Avi Issacharoff, The Times of Israel's Middle East analyst, fills the same role for Walla, the leading portal in Israel. He is also a guest commentator on many different radio shows and current affairs programs on television. Until 2012, he was a reporter and commentator on Arab affairs for the Haaretz newspaper. He also lectures on modern Palestinian history at Tel Aviv University, and is currently writing a script for an action-drama series for the Israeli satellite Television "YES." Born in Jerusalem, he graduated cum laude from Ben Gurion University with a B.A. in Middle Eastern studies and then earned his M.A. from Tel Aviv University on the same subject, also cum laude. A fluent Arabic speaker, Avi was the Middle East Affairs correspondent for Israeli Public Radio covering the Israeli-Palestinian conflict, the war in Iraq and the Arab countries between the years 2003-2006. Avi directed and edited short documentary films on Israeli television programs dealing with the Middle East. In 2002 he won the "best reporter" award for the "Israel Radio” for his coverage of the second intifada. In 2004, together with Amos Harel, he wrote "The Seventh War - How we won and why we lost the war with the Palestinians." A year later the book won an award from the Institute for Strategic Studies for containing the best research on security affairs in Israel. In 2008, Issacharoff and Harel published their second book, entitled "34 Days - The Story of the Second Lebanon War," which won the same prize.
Mahmoud Abbas (photo credit: Issam Rimawi/Flash90)
RAMALLAH — The Palestinian leadership does not intend to seek membership in or help from additional UN and other international organizations in the near future, Palestinian Authority President Mahmoud Abbas told The Times of Israel on Wednesday.
Abbas said the Palestinians are instead currently waiting to see what diplomatic developments will ensue in the aftermath of last month’s collapse of peace negotiations.
The Times of Israel has established that Israel is aware of Abbas’s decision not to turn to international organizations as part of the Palestinian push to statehood in the near future.
Abbas’s comments to this effect stand in contrast to the Palestinian leadership’s statements over the last few weeks that it does intend to turn to the UN and other international organizations in the wake of the peace talks’ failure.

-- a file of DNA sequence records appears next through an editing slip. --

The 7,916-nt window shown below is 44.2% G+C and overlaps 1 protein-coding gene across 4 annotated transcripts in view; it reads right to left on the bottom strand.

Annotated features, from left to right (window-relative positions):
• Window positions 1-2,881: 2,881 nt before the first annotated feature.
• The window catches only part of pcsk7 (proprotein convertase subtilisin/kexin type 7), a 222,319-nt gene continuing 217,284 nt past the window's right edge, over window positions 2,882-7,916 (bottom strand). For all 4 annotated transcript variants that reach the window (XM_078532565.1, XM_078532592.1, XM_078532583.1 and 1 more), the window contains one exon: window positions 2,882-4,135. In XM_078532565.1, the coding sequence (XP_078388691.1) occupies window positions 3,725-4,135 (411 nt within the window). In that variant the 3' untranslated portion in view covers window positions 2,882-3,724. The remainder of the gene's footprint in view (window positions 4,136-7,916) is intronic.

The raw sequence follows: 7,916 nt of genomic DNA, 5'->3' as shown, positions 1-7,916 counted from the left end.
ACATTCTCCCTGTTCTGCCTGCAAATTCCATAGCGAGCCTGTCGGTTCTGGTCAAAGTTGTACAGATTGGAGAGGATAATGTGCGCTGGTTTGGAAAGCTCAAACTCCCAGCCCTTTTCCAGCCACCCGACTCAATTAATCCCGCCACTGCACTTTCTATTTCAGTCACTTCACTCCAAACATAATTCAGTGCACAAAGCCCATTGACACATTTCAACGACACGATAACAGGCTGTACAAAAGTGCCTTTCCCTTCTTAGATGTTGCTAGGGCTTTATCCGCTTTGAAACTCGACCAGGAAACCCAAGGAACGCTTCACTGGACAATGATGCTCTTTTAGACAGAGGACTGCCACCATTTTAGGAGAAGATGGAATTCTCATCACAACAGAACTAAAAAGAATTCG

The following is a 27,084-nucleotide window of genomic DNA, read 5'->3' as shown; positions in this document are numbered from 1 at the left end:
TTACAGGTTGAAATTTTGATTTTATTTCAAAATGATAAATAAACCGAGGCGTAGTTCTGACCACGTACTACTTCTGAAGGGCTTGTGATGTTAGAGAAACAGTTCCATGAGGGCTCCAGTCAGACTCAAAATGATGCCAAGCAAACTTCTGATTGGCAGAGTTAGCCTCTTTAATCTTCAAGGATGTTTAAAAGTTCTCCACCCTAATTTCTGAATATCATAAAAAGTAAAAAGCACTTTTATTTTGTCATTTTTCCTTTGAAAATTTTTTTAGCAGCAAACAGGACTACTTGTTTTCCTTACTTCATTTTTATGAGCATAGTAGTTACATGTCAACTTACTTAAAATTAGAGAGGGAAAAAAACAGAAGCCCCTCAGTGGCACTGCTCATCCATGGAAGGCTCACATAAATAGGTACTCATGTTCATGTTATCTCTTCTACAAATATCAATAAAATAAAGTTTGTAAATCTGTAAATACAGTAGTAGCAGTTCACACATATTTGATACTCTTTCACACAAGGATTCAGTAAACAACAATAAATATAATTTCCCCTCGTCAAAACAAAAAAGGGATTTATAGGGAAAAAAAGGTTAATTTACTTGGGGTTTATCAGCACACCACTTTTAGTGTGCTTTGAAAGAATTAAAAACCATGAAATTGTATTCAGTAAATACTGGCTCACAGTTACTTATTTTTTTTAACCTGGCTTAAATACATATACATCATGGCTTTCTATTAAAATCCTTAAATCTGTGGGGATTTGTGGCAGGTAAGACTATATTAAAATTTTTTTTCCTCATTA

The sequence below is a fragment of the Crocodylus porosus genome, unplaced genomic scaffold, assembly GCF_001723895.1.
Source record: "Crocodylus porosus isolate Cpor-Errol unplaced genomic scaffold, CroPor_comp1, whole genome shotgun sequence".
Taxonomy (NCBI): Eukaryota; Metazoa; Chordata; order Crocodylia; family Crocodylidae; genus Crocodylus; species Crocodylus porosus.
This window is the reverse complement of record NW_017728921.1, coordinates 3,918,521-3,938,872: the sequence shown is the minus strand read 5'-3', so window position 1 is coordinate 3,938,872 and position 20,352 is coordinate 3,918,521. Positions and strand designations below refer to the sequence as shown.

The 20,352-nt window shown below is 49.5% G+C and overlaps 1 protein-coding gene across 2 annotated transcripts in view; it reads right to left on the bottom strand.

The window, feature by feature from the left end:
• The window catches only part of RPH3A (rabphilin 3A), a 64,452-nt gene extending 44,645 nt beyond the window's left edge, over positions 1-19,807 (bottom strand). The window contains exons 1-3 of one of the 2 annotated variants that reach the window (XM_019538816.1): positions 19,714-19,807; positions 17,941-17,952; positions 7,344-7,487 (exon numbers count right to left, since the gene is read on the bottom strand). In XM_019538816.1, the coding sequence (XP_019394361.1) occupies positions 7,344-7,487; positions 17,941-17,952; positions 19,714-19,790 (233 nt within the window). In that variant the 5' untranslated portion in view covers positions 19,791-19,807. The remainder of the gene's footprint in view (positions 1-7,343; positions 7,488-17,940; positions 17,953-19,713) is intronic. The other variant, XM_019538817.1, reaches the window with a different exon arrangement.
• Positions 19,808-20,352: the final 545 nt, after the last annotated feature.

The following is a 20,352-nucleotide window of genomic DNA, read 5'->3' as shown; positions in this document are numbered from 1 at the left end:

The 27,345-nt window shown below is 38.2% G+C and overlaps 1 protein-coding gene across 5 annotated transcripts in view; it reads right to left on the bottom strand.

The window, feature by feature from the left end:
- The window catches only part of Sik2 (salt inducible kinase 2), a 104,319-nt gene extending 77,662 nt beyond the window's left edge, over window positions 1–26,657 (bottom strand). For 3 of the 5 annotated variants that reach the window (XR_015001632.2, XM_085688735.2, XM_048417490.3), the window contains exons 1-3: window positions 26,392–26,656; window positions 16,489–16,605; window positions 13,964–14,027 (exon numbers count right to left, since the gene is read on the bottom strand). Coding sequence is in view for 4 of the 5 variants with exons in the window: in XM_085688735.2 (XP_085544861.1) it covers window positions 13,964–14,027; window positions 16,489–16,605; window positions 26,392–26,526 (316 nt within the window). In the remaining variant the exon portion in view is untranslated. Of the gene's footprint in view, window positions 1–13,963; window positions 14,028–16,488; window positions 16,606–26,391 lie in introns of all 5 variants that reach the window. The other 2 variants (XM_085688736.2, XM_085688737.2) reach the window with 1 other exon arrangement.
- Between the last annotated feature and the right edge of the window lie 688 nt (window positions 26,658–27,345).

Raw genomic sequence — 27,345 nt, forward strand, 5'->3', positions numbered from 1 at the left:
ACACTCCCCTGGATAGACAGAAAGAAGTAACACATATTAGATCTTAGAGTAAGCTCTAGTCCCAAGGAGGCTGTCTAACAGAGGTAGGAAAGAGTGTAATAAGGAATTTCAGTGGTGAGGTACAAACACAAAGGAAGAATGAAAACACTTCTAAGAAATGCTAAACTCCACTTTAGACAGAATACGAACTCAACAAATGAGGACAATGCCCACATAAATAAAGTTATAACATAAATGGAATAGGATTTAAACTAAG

Abbas also said that his meeting in London last week with Israel’s chief negotiator and Justice Minister Tzipi Livni had been positive. He said it was inconceivable that the meeting could have taken place without the agreement of Prime Minister Benjamin Netanyahu.
Abbas said he stressed to Livni that the new Palestinian government, set to take shape in the coming days, would act according to the principles he abides by. He said it was not yet clear whether he would head the new government or whether it would be led by somebody else, such as Rami Hamdallah, the PA’s prime minister.
He said he told Livni that all ministers in the new government would be independents, without party affiliation, and that the government would accept all of the Middle East Quartet’s principles: recognition of Israel, recognition of previous agreements, and the explicit rejection of violence and terrorism.
Abbas told The Times of Israel that two days before he applied for membership in 15 international organizations at the start of April — one of the steps that led to the collapse of the talks — he sent a formal letter to Netanyahu’s peace emissary, Yitzhak Molcho, and to the American special envoy, Martin Indyk, in which he warned that if Israel did not free a fourth and final batch of long-term prisoners as promised, he would apply to join the 15 groups.
He said he delayed the implementation of what had been a decision by the Palestinian leadership to join the organizations for two days to see if the Israeli government would change its position, but this did not happen.
Israel had balked at releasing the fourth group of prisoners because Abbas sought the freeing of Israeli Arabs as part of the group and because he had not committed to extending the peace talks beyond the end of April deadline.
On the subject of last month’s Fatah-Hamas unity pact — following which Israel formally suspended peace negotiations — Abbas said that he had made plain for years that if Hamas was interested in reconciliation it would have to accept his policies. He said Hamas had changed its stance because it was in difficulties. He said the idea of the reconciliation process was to go toward Palestinian elections, “but if something goes wrong along the way, we’ll re-examine matters.”
As for the incident the following day in which this correspondent and a cameraman colleague were attacked by a group of Palestinians, Abbas said he condemned the incident and stressed the imperative to ensure journalistic freedom and the safety of Israeli and other journalists. He said any action that makes the work of journalists more difficult, or harms them, only causes damage to the Palestinians.